We prospectively collected the data of 61 patients between August and November of 2005. The patients ranged in age from 15 to 43 yr, and in body mass index (BMI) from 22.2 to 42.5 (mean 29.7 ± 4.79). Fifteen patients (24.6%) had a BMI ≥ 35 (Table 1).
The quality of anatomical landmarks was rated as good in 81% of the patients by palpation, and in 95% or more by US (Table 2). During the epidural insertion, which was done according to the US-determined insertion point, there were no reinsertions of the epidural needle in 91.8% of the patients, and there was no need to redirect the needle in 73.7%. Successful identification of the epidural space was accomplished with two or less redirections in 96.7% of the cases.
The UD was 4.66 ± 0.68 cm (range 3.43–6.91 cm), whereas the ND was 4.65 ± 0.72 cm (range 3.5–6.5 cm) (Table 1). The graphical representation of UD versus ND shows that the best-fit line deviates little from the perfect agreement (Fig. 4). The CCC was 0.881 (95% CI 0.820–0.942), with an accuracy of 0.999 and a precision of 0.882. The slope was 0.951, and the intercept was at 0.236.
The Bland–Altman analysis showed that the mean difference between UD and ND was 0.010 ± 0.345 cm. The 95% limits of agreement for the difference between the two measurements were −0.666 to 0.687 cm (Fig. 5, Table 3).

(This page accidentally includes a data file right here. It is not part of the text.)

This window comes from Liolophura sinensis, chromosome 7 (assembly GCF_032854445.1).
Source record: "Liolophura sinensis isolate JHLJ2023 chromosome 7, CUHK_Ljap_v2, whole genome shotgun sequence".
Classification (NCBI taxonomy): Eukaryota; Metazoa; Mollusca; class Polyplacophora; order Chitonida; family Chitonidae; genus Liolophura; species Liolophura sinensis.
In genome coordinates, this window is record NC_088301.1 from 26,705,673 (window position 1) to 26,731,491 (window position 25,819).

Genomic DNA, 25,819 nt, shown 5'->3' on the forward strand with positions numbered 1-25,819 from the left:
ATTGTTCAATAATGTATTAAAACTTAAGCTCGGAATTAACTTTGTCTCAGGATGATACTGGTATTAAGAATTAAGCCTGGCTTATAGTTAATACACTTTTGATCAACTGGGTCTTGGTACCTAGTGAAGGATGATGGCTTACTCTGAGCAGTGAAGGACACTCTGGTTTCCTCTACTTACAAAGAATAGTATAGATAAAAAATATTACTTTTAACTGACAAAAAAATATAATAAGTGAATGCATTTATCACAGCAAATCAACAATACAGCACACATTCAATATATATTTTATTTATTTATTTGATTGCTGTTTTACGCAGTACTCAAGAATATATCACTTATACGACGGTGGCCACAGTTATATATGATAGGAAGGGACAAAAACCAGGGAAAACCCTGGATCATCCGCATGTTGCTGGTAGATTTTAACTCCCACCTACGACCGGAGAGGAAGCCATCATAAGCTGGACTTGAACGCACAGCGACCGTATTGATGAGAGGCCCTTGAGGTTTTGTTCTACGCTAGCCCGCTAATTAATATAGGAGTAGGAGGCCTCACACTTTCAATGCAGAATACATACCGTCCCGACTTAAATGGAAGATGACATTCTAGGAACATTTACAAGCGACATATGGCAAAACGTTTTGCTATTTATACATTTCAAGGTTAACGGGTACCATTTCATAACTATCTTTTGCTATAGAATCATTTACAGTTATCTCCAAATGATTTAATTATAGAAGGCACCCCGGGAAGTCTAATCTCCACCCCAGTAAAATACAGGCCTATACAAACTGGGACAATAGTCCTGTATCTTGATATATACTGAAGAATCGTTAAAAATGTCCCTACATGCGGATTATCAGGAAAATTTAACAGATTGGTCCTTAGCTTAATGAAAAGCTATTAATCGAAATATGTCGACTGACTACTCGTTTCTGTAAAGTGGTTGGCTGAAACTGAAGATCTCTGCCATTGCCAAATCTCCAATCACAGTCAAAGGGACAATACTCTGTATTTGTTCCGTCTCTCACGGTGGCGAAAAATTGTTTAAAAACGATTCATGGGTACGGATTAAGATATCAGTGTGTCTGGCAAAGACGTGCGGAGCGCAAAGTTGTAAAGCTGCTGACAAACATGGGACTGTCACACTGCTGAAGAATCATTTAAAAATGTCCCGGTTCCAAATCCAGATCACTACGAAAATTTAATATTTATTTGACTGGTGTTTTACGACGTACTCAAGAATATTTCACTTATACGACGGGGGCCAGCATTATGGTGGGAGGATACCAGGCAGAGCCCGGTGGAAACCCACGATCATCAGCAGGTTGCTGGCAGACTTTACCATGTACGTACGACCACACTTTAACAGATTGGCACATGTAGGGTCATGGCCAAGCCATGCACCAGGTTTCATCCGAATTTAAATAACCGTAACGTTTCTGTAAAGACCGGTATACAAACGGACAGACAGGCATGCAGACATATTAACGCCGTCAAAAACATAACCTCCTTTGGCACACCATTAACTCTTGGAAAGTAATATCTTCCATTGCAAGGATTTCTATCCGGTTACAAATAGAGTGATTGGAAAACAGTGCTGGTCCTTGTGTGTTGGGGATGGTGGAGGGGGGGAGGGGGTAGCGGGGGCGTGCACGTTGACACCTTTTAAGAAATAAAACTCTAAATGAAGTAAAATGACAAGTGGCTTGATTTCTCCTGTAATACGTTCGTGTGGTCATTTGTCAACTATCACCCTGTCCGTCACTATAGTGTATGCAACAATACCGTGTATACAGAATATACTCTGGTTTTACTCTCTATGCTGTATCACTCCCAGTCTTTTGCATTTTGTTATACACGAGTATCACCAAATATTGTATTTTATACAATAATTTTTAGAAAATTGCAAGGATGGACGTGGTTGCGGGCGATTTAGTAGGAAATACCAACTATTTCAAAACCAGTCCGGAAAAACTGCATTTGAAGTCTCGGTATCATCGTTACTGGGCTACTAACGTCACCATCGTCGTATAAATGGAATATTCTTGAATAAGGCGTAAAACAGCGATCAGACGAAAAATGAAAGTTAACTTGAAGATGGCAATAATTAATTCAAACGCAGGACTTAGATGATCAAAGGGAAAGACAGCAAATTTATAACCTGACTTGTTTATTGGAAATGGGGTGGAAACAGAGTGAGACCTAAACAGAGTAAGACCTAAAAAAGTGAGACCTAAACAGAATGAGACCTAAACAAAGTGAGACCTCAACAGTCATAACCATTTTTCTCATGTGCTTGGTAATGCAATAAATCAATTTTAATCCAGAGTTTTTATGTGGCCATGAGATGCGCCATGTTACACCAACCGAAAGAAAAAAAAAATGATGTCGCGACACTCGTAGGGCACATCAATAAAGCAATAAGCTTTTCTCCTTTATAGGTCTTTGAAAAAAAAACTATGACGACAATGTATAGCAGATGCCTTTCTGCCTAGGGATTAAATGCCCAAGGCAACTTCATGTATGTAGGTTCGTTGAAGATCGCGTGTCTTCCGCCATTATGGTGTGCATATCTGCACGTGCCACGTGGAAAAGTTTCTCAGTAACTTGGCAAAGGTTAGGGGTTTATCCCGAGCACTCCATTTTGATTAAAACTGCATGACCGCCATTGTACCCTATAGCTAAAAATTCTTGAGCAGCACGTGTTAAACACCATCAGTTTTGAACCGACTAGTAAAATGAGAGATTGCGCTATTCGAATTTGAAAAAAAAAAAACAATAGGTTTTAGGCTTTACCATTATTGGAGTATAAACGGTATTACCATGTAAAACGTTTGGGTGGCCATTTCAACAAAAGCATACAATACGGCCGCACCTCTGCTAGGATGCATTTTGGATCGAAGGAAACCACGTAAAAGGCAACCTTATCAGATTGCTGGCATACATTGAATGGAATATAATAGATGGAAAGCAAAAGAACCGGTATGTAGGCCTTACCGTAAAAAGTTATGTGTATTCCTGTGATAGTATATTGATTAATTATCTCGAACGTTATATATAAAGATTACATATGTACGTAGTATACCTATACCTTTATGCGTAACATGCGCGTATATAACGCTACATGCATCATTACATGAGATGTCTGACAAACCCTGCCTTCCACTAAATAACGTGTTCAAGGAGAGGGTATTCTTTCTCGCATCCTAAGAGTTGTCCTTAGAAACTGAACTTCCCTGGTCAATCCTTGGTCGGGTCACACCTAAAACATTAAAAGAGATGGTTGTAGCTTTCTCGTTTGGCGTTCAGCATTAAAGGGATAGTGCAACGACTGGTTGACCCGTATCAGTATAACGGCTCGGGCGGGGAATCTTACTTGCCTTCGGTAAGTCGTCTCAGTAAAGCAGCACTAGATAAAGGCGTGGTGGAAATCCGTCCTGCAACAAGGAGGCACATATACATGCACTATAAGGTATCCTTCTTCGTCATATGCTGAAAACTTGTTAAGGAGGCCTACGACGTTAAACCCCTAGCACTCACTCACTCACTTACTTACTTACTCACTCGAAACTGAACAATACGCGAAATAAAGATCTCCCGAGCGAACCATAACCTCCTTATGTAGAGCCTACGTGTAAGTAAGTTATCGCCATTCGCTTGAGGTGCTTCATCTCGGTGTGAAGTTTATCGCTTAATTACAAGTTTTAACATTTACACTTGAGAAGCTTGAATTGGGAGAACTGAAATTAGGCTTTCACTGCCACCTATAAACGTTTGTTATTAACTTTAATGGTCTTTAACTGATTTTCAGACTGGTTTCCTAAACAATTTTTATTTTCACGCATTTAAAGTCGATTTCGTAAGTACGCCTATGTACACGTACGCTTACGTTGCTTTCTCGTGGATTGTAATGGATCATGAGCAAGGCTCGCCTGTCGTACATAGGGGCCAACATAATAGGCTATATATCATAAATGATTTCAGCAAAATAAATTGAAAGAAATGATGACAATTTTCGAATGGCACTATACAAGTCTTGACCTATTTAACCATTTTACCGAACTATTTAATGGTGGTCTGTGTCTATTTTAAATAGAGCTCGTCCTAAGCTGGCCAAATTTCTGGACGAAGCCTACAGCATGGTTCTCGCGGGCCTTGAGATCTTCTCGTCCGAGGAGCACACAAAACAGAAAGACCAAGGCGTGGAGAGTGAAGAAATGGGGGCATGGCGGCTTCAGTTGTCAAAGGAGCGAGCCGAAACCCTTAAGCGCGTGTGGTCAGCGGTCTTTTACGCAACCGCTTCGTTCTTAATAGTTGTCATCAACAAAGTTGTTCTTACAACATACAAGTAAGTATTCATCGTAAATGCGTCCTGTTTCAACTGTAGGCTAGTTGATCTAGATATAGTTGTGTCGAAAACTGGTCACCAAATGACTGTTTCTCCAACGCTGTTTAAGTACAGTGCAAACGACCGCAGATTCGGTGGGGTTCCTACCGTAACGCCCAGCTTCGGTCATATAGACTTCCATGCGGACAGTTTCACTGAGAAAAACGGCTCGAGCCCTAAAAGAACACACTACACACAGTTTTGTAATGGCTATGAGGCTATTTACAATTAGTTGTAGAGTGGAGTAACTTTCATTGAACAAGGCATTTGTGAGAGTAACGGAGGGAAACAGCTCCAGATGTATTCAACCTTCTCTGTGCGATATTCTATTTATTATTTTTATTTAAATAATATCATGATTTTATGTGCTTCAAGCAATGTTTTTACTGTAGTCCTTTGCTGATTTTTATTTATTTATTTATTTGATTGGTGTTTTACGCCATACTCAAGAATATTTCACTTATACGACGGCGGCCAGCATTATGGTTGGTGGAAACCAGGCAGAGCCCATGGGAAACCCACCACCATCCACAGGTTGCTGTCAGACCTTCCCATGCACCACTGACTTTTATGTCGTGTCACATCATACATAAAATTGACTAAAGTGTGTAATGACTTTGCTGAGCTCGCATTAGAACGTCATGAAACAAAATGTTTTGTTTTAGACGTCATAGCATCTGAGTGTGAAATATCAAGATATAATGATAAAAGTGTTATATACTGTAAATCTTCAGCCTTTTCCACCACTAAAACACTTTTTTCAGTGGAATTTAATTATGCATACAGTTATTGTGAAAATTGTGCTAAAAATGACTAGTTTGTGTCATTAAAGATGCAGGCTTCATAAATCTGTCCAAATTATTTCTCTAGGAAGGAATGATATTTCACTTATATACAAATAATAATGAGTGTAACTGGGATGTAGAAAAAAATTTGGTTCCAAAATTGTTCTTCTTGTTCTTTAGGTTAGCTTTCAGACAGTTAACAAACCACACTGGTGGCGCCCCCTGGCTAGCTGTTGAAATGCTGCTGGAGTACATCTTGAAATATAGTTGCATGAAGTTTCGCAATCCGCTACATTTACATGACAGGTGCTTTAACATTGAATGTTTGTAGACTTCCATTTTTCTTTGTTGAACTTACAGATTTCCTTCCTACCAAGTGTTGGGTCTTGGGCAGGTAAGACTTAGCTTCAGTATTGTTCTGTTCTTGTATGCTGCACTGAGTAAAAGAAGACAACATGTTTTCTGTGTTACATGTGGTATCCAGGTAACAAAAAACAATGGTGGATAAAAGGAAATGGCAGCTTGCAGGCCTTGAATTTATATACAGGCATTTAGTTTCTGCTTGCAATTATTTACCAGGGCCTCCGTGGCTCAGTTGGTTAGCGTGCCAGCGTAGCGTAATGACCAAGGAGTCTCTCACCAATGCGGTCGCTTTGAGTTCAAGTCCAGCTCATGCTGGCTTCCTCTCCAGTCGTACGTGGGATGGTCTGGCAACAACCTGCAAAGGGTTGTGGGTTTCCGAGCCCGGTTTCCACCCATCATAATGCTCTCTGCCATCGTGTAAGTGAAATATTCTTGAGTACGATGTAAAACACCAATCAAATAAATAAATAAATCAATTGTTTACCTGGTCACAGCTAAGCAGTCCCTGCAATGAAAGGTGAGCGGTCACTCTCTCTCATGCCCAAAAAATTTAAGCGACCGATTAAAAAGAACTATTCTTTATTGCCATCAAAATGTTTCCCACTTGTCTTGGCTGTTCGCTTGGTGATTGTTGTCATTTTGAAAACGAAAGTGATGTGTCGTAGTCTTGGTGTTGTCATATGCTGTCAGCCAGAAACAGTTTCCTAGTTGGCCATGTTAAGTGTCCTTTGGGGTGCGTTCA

We observed a high success rate of the US-determined puncture site, and a very good agreement between the distances from the skin to the epidural space determined by both the US and the needle puncture.
Although anatomical landmarks were evaluated as good by palpation in only 81% of the patients, the puncture site as determined by US was successful in 91.8% of the cases. We suggest that US may be helpful in reducing the number of attempts during epidural insertion compared with the conventional palpatory technique; however, the current study was not designed to prove this hypothesis, and therefore, further studies are warranted.
The agreement between UD and ND was statistically significant and clinically important based on both components (accuracy and precision) of the CCC. From our results, the expected depth can be predicted within a range of ±7 mm with a 95% probability, similar to the findings of a previous study in the obstetric population (4). Although our data suggest that this agreement is not affected by BMI, our study was under-powered to make a conclusive statement in that respect.